Elm leaf beetle, Xanthogaleruca luteola (Müller), was first detected in Victoria, Australia, in 1989. It is a serious pest of elm trees, particularly European elms such as English elm Ulmus procera Salisb., Dutch elm U. x hollandica Mill., golden elm U. glabra Huds. ‘Lutescens’, and weeping elm U. glabra ‘Camperdownii’. Overseas experience suggests the beetle is capable of spreading over long distances with the assistance of humans. Reports of elm leaf beetle received by state agencies since 1989, and the results of delimiting surveys, were used to determine the progress of spread of the pest in Australia. The pattern of elm leaf beetle spread in south eastern Australia can be characterised as stratified dispersal, a combination of long-distance (or jump) dispersal and local diffusion dispersal. This paper reviews the surveys taken over many years to detect elm leaf beetle in large parts of Victoria, southern New South Wales and Tasmania, and its recent detection in parts of South Australia. This paper maps the dispersal of elm leaf beetle through the four south eastern Australian states and uses the degree-day calculation to demonstrate differences in its life cycle across these states. This paper also consolidates over 20 years of elm leaf beetle dispersal knowledge from south eastern Australia.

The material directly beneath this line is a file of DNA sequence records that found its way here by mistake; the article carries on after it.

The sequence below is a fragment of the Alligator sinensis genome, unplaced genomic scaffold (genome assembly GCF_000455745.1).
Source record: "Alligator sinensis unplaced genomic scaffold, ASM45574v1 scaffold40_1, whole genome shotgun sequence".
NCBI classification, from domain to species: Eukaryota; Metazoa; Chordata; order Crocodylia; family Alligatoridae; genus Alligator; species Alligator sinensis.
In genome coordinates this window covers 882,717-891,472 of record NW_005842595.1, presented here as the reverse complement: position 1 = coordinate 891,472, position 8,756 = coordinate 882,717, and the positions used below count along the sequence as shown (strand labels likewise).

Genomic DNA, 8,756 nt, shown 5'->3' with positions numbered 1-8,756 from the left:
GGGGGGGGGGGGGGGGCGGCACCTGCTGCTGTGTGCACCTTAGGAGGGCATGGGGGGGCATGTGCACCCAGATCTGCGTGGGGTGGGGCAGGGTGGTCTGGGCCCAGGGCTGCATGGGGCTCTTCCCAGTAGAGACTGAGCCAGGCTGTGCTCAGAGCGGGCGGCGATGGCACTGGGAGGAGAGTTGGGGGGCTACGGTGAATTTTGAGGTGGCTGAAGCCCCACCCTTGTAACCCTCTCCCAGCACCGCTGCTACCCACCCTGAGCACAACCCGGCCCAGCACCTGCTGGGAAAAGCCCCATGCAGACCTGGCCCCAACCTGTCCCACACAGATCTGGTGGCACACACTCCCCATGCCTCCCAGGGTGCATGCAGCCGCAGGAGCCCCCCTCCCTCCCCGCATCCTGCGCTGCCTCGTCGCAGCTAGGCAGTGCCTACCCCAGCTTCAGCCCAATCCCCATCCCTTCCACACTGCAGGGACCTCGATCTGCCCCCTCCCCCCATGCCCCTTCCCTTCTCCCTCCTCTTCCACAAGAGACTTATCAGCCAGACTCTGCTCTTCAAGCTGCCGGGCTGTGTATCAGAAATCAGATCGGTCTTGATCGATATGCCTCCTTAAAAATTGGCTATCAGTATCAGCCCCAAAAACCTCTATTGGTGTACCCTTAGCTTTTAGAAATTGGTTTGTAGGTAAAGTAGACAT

Cite this article as:
Lefoe, G., Dominiak, B., Worsley, P. and Davies, J. (2014). Elm leaf beetle Xanthogaleruca luteola (Muller) dispersal across south eastern Australia (1989-2011). Plant Protection Quarterly 29(2), 61-5.